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Matthew 24 ends with some pointed advice from the Lord about being watchful. This last “sermon” of His, called the Olivet Discourse, covers some details about the future of Jerusalem and information on Christ’s return to earth, which we call the Second Coming.

The message on being watchful is based on His caution to His followers that no one knows when all this is going to happen and because of that, they need to live as though it could happen at any moment.

Therefore, keep watch, because you do not know on what day your Lord will come...you also must be ready because the Son of Man will come at an hour when you do not expect him” (Matthew 24:42, 44).

Jesus gives the illustration of two women grinding grain and two men working in the fields. One will be suddenly taken and the other left. He also says that life will be going on as normal when the Lord returns. No one will be standing on a mountaintop dressed in white with one eye raised to heaven and the other on a watch counting down the seconds to D-Day. It will be business-as-usual.

So how do we go about our daily business-as-usual and still be prepared for the unexpected arrival of the Lord? The illustrations that Jesus uses throughout His discourse suggest that HOW one does this business-as-usual is a pretty good indicator of whether or not that person is prepared for the Lord’s return. In Matthew 24:45-51, the Lord talks about the faithful servant who spends his time doing what his master has instructed him to do. He carries out those instructions because he knows that his master could return at any moment and he wants to be sure to have everything ready. The other kind of servant, described here as “wicked” figures his master won’t turn up anytime soon so he neglects the instructions he was left with and wastes his time on his own interests.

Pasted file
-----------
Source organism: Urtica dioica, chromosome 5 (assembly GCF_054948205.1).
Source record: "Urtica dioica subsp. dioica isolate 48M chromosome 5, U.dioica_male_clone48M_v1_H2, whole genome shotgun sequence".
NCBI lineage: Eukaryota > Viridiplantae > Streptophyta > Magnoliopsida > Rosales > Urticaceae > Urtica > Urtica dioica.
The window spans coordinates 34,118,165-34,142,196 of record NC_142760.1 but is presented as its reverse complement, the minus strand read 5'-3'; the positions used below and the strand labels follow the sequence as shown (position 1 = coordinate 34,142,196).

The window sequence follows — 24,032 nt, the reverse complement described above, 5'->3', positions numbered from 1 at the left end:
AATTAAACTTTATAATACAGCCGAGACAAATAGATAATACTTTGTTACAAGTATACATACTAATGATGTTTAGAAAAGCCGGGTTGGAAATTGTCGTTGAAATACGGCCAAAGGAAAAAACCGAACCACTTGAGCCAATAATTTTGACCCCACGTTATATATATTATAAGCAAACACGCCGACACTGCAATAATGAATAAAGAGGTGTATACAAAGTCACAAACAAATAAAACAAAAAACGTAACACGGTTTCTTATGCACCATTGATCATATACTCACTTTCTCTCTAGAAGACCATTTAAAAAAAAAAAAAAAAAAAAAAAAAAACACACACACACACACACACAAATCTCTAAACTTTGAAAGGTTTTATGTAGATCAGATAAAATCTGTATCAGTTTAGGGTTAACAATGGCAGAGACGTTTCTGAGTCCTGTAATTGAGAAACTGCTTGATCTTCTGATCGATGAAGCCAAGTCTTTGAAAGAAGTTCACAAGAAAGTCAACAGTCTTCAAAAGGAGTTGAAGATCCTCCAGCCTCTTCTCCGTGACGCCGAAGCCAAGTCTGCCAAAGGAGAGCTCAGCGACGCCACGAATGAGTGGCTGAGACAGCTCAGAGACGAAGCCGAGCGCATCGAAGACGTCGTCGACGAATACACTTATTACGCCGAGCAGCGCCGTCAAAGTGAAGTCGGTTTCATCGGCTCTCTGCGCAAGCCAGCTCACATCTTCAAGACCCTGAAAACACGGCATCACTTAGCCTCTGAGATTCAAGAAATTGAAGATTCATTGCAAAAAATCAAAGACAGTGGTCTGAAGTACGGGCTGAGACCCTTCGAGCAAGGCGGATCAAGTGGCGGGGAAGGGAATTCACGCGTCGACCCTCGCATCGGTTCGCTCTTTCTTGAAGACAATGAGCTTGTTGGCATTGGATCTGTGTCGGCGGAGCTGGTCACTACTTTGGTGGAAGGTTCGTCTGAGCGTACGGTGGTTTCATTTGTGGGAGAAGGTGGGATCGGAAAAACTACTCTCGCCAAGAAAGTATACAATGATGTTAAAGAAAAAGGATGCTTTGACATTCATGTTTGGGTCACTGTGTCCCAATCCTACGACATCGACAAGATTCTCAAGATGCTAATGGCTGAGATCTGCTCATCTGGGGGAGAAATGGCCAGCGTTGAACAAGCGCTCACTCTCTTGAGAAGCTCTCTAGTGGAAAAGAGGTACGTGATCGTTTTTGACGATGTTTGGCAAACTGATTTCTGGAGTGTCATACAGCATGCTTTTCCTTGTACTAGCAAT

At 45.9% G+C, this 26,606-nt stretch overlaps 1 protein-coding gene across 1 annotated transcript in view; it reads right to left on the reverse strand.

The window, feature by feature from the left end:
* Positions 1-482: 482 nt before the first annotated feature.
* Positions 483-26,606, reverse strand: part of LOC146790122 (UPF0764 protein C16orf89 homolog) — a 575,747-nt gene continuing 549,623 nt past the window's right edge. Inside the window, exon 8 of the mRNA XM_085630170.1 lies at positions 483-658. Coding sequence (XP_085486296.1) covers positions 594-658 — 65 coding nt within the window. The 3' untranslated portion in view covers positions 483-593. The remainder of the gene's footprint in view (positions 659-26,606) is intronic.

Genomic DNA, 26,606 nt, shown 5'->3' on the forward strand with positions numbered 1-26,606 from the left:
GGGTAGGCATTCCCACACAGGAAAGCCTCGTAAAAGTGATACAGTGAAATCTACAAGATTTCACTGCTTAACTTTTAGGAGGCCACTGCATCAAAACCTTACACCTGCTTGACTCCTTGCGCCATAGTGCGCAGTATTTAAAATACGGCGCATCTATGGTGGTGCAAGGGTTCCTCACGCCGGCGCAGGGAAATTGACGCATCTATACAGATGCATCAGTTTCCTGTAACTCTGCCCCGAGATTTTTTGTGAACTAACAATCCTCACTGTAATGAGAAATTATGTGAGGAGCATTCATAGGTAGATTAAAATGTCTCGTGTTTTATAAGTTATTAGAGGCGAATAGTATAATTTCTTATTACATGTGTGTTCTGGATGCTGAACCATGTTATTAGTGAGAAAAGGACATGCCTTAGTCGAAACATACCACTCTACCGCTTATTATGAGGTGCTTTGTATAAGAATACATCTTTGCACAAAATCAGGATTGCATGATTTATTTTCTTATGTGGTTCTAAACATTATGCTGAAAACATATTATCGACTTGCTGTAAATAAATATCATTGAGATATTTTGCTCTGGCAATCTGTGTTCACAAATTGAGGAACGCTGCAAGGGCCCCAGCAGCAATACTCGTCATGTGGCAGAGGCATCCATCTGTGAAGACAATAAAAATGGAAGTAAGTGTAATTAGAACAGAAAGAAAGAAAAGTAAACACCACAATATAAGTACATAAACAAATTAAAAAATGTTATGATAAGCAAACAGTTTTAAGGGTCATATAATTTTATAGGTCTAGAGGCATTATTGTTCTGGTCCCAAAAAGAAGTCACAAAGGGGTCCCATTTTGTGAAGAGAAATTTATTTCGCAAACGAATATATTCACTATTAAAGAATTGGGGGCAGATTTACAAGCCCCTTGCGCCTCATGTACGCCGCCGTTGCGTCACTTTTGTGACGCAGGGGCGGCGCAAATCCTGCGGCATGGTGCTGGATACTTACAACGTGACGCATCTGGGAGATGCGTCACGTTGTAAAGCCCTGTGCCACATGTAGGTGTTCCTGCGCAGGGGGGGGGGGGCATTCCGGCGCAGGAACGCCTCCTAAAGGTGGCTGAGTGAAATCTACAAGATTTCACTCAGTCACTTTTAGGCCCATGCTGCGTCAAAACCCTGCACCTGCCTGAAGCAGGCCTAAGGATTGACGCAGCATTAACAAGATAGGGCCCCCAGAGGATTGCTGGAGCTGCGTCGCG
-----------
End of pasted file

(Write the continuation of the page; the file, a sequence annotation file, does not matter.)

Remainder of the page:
We might wonder how the business-as-usual that puts food on our table and pays the mortgage fits with carrying out our Master’s instructions. How does being a teacher, a doctor, an accountant, a student, a construction worker, a miner, a truck driver, a housewife, fit?

The parable that Jesus told contains some interesting details. The faithful servant was making sure that the household under his care was provided for. The wicked servant abused those under his care and invested his time in his own pleasure. In these three items we find three powerful clues as to what constituted being “ready” for the Lord’s return. Each one has an application in the physical realm as well as in the spiritual realm.

The faithful servant looks after both the physical and spiritual needs of those under his care. He does not abuse those under his care either through physical or emotional abuse or by neglecting their spiritual well-being. The wise servant, unlike the wicked one, doesn’t waste his time in frivolous activities (or damaging ones) because he is busy making sure that he is working on all the things that the Master has assigned for him to do. The Scriptures are the operating manual for all things we need to be working on—character traits and ministry priorities.

The Lord is taking His time at returning. Therein lies the danger. We think that because it’s been more than two thousand years since his first appearance, that we have lots of time before the next one. But logically, we actually have LESS time, which only means we need to be even more careful to be ready by being busy at carrying out His instructions.

He's not going to give us twenty-four hours notice.

Comments

  1. Good teaching, Lynda. We aren't going to get 24 hours notice. I'm trying to be mindful of how I'm spending my days this summer, now that I have so much free time. <3

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